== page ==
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AEP Texas warns customers about scams reported in the area

AEP Texas said it has received reports in the San Angelo area about the latest scams affecting customers.
Credit: AEP Texas

SAN ANGELO, Texas — AEP Texas said in a release Wednesday that it has received reports from the San Angelo area about scammers contacting residents and threatening to disconnect their electric service unless an immediate payment is made.

Additionally, it has received reports of individuals either calling or going door-to-door telling residents or businesses that their electric meter needs to be changed out, and asking for either a deposit or payment to complete the process and avoid disconnection of service.

These scam attempts likely will move to other areas.

AEP Texas said its employees do not proactively contact customers demanding payment to replace an electric meter. The company periodically replaces meters; however, employees do not seek payment in order to remove and replace the meter.

Thieves are calling consumers within the AEP Texas service territory and:

  • Threatening to shut off power unless an immediate payment is made; (Note: As an energy delivery company, AEP Texas does not bill the end-use customer. The end-use customer is billed by the retailer electric provider. AEP Texas disconnects customers for non-payment as instructed by the retail electric provider.)
  • Telling customers they need a new electric meter, but must make a payment before the new meter is installed;
  • Demanding a deposit is paid immediately;
  • Offering a discount on their utility bill if they sign up for auto-pay (Note: Again, as a distribution and transmission, or “wires” company, AEP Texas does not bill the end-use customer.)

More red flags for scam activity

  • The thief instructs the customer to purchase a pre-paid debit or credit card – widely available at retail stores – then call him or her back to supposedly make a payment to AEP Texas.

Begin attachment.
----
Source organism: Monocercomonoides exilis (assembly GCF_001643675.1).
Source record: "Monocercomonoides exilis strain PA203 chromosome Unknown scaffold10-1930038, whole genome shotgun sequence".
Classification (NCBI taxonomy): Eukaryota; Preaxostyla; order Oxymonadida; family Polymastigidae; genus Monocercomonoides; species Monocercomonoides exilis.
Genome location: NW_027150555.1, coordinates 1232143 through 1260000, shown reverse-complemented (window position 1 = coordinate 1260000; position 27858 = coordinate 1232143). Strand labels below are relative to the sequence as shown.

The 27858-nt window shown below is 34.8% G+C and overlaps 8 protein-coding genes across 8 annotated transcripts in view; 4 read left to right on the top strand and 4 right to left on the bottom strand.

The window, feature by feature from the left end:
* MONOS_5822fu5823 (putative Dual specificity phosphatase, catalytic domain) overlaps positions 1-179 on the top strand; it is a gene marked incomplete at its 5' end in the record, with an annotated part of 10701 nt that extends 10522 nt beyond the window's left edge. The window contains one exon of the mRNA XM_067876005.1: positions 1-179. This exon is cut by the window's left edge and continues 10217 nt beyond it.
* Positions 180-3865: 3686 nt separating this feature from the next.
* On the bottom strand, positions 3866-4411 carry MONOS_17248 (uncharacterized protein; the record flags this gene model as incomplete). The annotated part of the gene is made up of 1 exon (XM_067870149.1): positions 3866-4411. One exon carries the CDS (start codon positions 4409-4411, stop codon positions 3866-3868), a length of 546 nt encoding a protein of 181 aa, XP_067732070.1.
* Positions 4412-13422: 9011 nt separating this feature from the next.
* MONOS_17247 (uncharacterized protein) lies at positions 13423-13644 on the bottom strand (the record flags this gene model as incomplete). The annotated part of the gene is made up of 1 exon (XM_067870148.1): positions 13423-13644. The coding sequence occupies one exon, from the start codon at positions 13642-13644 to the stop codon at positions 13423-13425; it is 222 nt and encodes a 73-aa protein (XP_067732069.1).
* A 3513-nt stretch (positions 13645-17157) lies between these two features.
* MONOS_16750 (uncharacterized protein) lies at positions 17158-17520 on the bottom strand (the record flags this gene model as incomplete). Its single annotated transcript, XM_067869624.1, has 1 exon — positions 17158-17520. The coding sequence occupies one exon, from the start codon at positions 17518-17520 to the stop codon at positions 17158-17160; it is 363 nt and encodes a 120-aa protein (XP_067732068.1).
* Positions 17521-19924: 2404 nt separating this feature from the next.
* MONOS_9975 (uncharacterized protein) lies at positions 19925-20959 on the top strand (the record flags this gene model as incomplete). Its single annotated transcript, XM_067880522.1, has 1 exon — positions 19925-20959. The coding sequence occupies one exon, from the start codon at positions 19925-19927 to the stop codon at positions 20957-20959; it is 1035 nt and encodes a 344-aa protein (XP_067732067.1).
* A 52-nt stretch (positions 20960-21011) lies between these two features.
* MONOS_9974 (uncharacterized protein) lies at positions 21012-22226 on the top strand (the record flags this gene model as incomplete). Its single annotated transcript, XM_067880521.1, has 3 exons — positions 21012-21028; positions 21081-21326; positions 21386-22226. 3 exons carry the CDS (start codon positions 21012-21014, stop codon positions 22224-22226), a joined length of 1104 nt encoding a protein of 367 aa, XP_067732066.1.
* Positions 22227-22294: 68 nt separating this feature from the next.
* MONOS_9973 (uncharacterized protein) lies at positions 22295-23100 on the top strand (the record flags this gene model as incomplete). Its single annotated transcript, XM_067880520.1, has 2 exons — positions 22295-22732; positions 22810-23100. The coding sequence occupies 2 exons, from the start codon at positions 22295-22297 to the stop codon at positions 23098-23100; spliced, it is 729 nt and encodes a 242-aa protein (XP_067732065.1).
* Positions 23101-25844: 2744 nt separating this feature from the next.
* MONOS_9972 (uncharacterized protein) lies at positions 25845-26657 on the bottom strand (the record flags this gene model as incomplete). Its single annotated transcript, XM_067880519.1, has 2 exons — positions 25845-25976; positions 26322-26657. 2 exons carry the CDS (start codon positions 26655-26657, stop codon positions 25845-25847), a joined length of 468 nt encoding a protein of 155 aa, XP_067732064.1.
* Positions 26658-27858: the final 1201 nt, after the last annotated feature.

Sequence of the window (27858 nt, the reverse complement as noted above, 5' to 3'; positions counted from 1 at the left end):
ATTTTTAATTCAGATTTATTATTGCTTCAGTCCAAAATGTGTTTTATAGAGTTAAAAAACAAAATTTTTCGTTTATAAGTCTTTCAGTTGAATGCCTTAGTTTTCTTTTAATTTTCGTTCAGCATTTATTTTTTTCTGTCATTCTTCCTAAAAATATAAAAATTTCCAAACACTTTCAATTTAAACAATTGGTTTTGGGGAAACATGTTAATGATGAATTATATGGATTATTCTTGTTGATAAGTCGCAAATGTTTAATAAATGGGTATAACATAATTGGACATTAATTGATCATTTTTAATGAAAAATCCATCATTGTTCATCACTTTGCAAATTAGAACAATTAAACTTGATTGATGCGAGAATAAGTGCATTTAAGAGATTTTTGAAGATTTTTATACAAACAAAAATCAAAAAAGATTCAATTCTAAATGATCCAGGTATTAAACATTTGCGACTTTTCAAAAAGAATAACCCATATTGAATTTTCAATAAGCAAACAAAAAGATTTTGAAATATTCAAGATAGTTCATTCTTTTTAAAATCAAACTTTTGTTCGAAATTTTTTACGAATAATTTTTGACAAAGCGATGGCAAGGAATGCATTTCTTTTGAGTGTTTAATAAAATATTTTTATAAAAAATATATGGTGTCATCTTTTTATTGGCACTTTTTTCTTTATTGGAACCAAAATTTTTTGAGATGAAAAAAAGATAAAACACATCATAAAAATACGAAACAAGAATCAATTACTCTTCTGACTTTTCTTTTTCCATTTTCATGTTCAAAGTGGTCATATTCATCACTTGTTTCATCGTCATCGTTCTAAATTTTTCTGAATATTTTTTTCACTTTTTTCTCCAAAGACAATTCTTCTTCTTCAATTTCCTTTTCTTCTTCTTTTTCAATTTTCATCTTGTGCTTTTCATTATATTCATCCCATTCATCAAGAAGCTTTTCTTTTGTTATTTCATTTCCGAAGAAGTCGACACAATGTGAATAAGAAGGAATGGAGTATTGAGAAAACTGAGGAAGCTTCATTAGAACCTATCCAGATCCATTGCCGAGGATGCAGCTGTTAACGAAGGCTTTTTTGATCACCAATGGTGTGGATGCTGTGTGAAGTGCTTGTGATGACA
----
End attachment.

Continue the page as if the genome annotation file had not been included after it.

• The scammer asks the customer for the prepaid card’s receipt number and PIN number, which grants instant access to the card’s funds.
  • The scammers are calling from numbers that names either AEP or AEP Texas on the Caller ID. And, they have a telephone recording that sounds like an AEP Texas phone system message.

 How to protect yourself

  • Call your retail electric provider to verify your account balance and date your payment is due. The correct phone number is shown on your monthly electricity bill. Calling a number left on phone message may connect you with the scammer—not your retail electric provider.
  • The retail electric provider, not AEP Texas, will notify customers that their account is past due and their electric service will be disconnected – never a single notification one hour before disconnection.
  • If you suspect someone is trying to scam you, hang up and call the local police and then AEP Texas. Never dial the phone number the scammers provide.
  • Customers, who suspect or experience fraud, or feel threatened during contact with one of these thieves, should contact local authorities, and then AEP Texas at 877-373-4858.

AEP Texas continues to educate customers about scams through messages on AEPTexas.com, through social media and public service announcements. AEP Texas also is working with local, state and federal law enforcement agencies to identify and prosecute scammers.

For more information visit aeptexas.com/StopScams or follow AEP Texas on Twitter, and Facebook to learn more.

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